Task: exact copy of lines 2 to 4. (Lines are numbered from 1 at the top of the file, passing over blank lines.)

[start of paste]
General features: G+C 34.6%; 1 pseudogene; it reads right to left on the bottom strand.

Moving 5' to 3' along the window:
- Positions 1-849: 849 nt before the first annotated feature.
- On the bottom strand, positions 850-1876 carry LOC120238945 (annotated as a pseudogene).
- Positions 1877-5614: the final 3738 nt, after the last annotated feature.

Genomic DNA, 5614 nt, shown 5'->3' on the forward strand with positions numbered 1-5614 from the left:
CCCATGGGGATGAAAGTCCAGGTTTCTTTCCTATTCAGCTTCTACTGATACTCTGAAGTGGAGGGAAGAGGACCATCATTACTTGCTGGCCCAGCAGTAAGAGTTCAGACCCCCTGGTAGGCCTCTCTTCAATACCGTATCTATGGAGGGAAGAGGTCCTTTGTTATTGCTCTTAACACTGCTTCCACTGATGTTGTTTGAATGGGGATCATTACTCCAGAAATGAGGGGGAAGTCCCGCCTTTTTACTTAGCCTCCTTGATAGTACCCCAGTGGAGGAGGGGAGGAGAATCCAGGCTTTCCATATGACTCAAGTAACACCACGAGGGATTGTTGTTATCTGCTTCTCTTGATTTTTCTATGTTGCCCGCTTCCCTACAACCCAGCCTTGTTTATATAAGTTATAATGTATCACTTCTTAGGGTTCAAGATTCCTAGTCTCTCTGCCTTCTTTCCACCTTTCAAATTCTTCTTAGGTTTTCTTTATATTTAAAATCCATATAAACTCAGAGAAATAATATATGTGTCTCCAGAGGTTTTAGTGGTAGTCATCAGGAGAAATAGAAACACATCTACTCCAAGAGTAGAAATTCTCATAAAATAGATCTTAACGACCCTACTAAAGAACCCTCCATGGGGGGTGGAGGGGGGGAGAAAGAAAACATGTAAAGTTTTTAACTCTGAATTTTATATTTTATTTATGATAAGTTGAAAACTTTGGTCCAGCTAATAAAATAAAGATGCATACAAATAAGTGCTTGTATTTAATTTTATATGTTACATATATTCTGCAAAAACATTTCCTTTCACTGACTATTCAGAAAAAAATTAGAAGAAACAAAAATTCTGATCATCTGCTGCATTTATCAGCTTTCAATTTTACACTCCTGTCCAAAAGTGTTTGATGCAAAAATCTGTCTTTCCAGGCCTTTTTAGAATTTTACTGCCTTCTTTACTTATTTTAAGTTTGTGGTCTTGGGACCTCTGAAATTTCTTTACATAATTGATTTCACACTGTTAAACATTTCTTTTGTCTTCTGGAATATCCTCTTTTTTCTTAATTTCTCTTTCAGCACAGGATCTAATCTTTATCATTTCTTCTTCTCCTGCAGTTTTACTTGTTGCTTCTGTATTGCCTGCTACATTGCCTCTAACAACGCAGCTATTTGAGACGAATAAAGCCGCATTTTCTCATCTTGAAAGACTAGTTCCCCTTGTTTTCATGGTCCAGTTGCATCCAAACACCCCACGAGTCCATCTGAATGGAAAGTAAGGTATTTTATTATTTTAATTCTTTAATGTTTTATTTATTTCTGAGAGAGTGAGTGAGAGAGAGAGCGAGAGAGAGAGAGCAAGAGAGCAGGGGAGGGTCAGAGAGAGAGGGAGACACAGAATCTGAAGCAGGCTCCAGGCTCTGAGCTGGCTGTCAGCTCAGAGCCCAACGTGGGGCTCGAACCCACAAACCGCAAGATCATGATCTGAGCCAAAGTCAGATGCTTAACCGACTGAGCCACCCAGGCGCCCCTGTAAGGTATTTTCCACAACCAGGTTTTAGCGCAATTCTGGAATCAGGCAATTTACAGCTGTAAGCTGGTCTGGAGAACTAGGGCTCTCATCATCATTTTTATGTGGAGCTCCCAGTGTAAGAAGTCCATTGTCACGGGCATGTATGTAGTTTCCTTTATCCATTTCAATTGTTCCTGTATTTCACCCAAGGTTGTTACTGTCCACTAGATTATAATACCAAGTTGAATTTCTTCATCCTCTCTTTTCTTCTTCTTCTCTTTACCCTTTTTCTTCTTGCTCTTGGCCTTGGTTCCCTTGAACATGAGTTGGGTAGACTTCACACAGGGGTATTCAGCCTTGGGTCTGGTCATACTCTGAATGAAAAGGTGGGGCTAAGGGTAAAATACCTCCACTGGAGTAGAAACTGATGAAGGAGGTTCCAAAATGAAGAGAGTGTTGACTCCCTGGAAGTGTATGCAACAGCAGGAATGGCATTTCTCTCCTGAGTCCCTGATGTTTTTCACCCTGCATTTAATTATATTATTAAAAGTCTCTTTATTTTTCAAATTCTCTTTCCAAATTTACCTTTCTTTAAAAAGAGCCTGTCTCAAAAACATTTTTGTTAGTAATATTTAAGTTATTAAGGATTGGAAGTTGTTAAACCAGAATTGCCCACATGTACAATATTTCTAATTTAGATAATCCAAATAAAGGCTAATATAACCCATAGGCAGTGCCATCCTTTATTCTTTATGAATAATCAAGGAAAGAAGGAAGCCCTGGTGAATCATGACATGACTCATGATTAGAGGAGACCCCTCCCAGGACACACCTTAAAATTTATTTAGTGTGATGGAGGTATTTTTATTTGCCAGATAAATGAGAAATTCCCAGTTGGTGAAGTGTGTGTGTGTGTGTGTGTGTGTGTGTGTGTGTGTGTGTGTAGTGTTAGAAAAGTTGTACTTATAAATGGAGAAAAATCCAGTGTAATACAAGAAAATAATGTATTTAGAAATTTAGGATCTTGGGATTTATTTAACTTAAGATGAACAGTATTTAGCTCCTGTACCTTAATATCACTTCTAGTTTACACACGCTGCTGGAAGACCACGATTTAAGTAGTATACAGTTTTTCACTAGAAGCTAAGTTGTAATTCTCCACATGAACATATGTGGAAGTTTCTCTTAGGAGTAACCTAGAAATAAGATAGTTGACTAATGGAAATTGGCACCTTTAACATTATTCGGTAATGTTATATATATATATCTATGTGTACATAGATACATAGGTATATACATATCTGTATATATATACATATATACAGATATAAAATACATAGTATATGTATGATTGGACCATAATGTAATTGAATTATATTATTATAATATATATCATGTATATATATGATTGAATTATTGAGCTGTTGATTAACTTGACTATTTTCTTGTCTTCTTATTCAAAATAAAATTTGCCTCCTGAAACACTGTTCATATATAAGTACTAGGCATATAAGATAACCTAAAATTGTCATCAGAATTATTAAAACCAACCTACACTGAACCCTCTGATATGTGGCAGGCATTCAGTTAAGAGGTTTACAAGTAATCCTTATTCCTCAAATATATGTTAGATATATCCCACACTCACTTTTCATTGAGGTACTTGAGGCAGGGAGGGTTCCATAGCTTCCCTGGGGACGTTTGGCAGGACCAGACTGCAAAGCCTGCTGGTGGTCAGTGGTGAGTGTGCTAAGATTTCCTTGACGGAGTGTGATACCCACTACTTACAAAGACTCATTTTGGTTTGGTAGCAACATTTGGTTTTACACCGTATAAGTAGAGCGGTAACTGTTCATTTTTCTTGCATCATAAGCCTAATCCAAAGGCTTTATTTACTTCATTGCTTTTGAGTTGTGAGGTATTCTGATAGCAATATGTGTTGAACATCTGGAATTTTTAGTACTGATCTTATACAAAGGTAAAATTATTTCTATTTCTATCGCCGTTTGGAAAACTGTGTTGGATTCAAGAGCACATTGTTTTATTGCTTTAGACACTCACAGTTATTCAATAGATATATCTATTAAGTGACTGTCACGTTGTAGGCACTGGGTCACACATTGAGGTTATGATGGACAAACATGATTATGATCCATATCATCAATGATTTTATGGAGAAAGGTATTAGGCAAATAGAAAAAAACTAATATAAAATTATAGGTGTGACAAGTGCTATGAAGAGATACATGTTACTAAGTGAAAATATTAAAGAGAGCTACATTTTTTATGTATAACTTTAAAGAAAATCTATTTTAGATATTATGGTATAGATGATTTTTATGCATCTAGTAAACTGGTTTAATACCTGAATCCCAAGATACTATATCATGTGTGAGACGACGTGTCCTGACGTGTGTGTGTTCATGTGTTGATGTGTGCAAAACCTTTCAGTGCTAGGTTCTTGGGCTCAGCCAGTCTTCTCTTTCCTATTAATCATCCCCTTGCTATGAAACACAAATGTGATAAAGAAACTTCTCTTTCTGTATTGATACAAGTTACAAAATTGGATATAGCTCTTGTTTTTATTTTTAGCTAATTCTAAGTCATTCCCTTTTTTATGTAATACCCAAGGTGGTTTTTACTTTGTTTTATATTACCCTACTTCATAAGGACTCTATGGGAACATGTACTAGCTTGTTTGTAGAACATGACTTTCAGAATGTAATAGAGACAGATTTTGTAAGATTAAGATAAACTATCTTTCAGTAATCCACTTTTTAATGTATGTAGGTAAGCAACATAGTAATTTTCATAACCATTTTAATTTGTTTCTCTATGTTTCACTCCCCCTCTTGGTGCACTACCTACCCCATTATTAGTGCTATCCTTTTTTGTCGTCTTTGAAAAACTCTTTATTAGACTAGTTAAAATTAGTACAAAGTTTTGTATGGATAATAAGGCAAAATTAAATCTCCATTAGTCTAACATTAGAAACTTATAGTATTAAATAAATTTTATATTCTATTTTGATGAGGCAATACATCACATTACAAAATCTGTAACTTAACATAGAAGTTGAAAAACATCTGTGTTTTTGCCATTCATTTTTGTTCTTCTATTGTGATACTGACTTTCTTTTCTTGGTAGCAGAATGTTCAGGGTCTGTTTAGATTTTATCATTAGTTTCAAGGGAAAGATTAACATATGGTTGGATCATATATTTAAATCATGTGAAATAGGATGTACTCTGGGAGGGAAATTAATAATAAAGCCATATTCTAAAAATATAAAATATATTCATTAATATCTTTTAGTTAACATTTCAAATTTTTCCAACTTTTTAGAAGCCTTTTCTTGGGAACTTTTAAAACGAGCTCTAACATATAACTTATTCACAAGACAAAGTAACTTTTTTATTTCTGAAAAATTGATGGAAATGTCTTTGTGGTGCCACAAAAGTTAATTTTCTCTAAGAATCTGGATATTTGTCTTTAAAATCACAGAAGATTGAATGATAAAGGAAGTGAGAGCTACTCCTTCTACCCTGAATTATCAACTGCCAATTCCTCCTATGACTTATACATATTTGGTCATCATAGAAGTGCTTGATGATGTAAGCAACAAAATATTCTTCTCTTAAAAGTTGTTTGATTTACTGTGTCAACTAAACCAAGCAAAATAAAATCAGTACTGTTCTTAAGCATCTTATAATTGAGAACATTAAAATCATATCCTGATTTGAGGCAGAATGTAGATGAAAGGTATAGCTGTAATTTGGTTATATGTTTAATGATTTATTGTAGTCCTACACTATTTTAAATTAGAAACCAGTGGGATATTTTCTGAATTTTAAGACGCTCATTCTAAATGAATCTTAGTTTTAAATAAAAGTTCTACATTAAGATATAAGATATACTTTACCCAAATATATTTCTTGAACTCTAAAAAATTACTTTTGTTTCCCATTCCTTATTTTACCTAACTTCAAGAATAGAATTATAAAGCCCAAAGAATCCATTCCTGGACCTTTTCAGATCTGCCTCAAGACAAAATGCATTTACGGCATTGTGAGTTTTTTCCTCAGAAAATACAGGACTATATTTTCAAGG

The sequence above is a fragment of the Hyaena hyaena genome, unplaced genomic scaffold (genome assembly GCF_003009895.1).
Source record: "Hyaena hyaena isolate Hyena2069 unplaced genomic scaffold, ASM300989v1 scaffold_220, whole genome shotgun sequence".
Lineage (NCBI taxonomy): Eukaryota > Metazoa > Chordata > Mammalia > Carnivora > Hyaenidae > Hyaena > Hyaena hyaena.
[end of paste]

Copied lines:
Moving 5' to 3' along the window:
- Positions 1-849: 849 nt before the first annotated feature.
- On the bottom strand, positions 850-1876 carry LOC120238945 (annotated as a pseudogene).